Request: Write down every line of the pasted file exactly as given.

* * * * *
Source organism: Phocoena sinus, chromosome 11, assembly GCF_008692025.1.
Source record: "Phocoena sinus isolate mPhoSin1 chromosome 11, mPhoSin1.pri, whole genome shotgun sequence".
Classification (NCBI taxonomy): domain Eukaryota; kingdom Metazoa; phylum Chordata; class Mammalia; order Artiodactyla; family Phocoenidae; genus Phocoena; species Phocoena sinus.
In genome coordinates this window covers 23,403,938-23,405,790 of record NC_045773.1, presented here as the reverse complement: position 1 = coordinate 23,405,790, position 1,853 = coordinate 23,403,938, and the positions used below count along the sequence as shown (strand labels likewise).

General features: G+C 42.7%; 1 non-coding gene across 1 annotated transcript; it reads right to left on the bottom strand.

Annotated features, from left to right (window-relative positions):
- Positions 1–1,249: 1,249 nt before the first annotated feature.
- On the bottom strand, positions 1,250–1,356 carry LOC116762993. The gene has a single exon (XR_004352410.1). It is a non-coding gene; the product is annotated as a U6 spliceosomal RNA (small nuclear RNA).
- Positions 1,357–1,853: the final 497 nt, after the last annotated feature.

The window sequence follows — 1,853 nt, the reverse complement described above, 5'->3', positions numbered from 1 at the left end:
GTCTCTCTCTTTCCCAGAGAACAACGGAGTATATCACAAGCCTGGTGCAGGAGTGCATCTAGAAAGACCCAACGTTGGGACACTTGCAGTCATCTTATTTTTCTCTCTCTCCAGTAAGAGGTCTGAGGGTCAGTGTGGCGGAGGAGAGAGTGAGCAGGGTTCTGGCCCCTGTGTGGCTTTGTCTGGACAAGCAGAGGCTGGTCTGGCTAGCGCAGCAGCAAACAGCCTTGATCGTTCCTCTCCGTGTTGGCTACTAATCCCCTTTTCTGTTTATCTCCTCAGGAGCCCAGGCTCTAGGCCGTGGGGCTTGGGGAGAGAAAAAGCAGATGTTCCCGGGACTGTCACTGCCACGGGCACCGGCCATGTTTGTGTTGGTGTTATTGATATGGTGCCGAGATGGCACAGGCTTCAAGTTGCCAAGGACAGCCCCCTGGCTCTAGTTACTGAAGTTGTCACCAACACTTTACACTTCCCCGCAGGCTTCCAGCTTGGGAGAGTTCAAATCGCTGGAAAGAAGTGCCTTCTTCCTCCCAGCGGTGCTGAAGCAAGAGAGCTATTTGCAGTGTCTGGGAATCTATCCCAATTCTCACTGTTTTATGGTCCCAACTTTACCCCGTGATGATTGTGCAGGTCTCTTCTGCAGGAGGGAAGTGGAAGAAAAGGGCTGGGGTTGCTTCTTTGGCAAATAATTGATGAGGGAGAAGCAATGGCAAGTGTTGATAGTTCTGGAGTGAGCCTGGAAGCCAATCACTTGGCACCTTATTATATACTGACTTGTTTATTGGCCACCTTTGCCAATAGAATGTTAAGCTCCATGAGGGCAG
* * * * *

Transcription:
Source organism: Phocoena sinus, chromosome 11, assembly GCF_008692025.1.
Source record: "Phocoena sinus isolate mPhoSin1 chromosome 11, mPhoSin1.pri, whole genome shotgun sequence".
Classification (NCBI taxonomy): domain Eukaryota; kingdom Metazoa; phylum Chordata; class Mammalia; order Artiodactyla; family Phocoenidae; genus Phocoena; species Phocoena sinus.
In genome coordinates this window covers 23,403,938-23,405,790 of record NC_045773.1, presented here as the reverse complement: position 1 = coordinate 23,405,790, position 1,853 = coordinate 23,403,938, and the positions used below count along the sequence as shown (strand labels likewise).

General features: G+C 42.7%; 1 non-coding gene across 1 annotated transcript; it reads right to left on the bottom strand.

Annotated features, from left to right (window-relative positions):
- Positions 1–1,249: 1,249 nt before the first annotated feature.
- On the bottom strand, positions 1,250–1,356 carry LOC116762993. The gene has a single exon (XR_004352410.1). It is a non-coding gene; the product is annotated as a U6 spliceosomal RNA (small nuclear RNA).
- Positions 1,357–1,853: the final 497 nt, after the last annotated feature.

The window sequence follows — 1,853 nt, the reverse complement described above, 5'->3', positions numbered from 1 at the left end:
GTCTCTCTCTTTCCCAGAGAACAACGGAGTATATCACAAGCCTGGTGCAGGAGTGCATCTAGAAAGACCCAACGTTGGGACACTTGCAGTCATCTTATTTTTCTCTCTCTCCAGTAAGAGGTCTGAGGGTCAGTGTGGCGGAGGAGAGAGTGAGCAGGGTTCTGGCCCCTGTGTGGCTTTGTCTGGACAAGCAGAGGCTGGTCTGGCTAGCGCAGCAGCAAACAGCCTTGATCGTTCCTCTCCGTGTTGGCTACTAATCCCCTTTTCTGTTTATCTCCTCAGGAGCCCAGGCTCTAGGCCGTGGGGCTTGGGGAGAGAAAAAGCAGATGTTCCCGGGACTGTCACTGCCACGGGCACCGGCCATGTTTGTGTTGGTGTTATTGATATGGTGCCGAGATGGCACAGGCTTCAAGTTGCCAAGGACAGCCCCCTGGCTCTAGTTACTGAAGTTGTCACCAACACTTTACACTTCCCCGCAGGCTTCCAGCTTGGGAGAGTTCAAATCGCTGGAAAGAAGTGCCTTCTTCCTCCCAGCGGTGCTGAAGCAAGAGAGCTATTTGCAGTGTCTGGGAATCTATCCCAATTCTCACTGTTTTATGGTCCCAACTTTACCCCGTGATGATTGTGCAGGTCTCTTCTGCAGGAGGGAAGTGGAAGAAAAGGGCTGGGGTTGCTTCTTTGGCAAATAATTGATGAGGGAGAAGCAATGGCAAGTGTTGATAGTTCTGGAGTGAGCCTGGAAGCCAATCACTTGGCACCTTATTATATACTGACTTGTTTATTGGCCACCTTTGCCAATAGAATGTTAAGCTCCATGAGGGCAG